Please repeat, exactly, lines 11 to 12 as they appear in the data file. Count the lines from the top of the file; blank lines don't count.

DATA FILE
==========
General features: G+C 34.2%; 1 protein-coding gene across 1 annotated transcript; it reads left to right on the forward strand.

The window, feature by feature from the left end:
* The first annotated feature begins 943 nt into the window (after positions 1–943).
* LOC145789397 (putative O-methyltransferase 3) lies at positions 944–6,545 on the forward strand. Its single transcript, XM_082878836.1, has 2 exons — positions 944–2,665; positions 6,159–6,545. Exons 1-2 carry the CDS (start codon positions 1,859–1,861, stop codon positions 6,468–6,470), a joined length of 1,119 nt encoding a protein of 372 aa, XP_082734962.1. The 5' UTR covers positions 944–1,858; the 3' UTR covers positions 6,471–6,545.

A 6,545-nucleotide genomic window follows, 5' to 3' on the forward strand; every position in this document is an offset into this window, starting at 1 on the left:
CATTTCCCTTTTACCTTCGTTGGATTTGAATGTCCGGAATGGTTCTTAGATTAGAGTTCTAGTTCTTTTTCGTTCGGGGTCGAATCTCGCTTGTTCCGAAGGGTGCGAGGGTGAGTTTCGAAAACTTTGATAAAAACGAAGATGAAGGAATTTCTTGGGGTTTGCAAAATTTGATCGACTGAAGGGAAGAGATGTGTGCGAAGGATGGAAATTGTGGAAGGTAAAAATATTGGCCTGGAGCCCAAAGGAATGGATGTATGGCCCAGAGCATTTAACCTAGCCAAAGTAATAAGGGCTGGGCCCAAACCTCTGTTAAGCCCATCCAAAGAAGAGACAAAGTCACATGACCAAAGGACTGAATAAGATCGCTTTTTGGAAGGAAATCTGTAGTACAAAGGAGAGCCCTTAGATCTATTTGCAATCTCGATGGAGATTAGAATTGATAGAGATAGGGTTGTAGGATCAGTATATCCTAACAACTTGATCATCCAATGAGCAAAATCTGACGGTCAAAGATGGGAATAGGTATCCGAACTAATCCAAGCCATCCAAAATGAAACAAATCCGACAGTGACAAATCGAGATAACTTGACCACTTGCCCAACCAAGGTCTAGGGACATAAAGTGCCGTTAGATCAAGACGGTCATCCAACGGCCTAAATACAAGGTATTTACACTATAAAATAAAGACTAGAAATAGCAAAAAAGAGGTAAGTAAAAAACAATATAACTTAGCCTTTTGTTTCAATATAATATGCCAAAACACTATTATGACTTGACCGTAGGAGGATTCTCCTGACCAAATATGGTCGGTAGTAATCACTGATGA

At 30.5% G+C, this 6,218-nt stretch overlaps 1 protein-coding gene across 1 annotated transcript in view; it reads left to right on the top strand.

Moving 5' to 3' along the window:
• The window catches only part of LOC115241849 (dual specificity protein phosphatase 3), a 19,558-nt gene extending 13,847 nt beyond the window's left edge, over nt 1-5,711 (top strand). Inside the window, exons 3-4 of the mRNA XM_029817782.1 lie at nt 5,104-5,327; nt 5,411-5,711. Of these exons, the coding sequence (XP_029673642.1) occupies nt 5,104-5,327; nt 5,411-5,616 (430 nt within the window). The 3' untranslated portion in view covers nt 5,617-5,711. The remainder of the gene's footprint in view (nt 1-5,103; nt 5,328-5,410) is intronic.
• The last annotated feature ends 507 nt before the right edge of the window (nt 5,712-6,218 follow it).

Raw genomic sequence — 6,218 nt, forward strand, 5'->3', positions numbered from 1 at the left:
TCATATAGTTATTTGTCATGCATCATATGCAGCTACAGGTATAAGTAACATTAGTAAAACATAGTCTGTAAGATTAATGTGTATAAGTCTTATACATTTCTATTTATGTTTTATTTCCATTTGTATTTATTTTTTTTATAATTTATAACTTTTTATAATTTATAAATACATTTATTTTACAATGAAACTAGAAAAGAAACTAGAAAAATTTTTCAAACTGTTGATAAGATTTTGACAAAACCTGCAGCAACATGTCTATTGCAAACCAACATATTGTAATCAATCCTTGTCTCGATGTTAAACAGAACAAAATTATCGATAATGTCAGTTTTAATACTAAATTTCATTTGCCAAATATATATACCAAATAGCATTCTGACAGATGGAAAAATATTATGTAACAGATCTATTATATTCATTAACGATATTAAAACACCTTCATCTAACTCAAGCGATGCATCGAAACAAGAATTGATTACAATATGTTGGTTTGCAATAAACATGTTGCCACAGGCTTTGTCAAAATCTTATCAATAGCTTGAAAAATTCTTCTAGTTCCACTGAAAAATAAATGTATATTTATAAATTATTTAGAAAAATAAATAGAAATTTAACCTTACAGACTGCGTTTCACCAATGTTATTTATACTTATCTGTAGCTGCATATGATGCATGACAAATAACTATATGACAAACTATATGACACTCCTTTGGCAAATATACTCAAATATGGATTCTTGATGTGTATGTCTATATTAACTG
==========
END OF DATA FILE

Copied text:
Raw genomic sequence — 6,218 nt, forward strand, 5'->3', positions numbered from 1 at the left:
TCATATAGTTATTTGTCATGCATCATATGCAGCTACAGGTATAAGTAACATTAGTAAAACATAGTCTGTAAGATTAATGTGTATAAGTCTTATACATTTCTATTTATGTTTTATTTCCATTTGTATTTATTTTTTTTATAATTTATAACTTTTTATAATTTATAAATACATTTATTTTACAATGAAACTAGAAAAGAAACTAGAAAAATTTTTCAAACTGTTGATAAGATTTTGACAAAACCTGCAGCAACATGTCTATTGCAAACCAACATATTGTAATCAATCCTTGTCTCGATGTTAAACAGAACAAAATTATCGATAATGTCAGTTTTAATACTAAATTTCATTTGCCAAATATATATACCAAATAGCATTCTGACAGATGGAAAAATATTATGTAACAGATCTATTATATTCATTAACGATATTAAAACACCTTCATCTAACTCAAGCGATGCATCGAAACAAGAATTGATTACAATATGTTGGTTTGCAATAAACATGTTGCCACAGGCTTTGTCAAAATCTTATCAATAGCTTGAAAAATTCTTCTAGTTCCACTGAAAAATAAATGTATATTTATAAATTATTTAGAAAAATAAATAGAAATTTAACCTTACAGACTGCGTTTCACCAATGTTATTTATACTTATCTGTAGCTGCATATGATGCATGACAAATAACTATATGACAAACTATATGACACTCCTTTGGCAAATATACTCAAATATGGATTCTTGATGTGTATGTCTATATTAACTG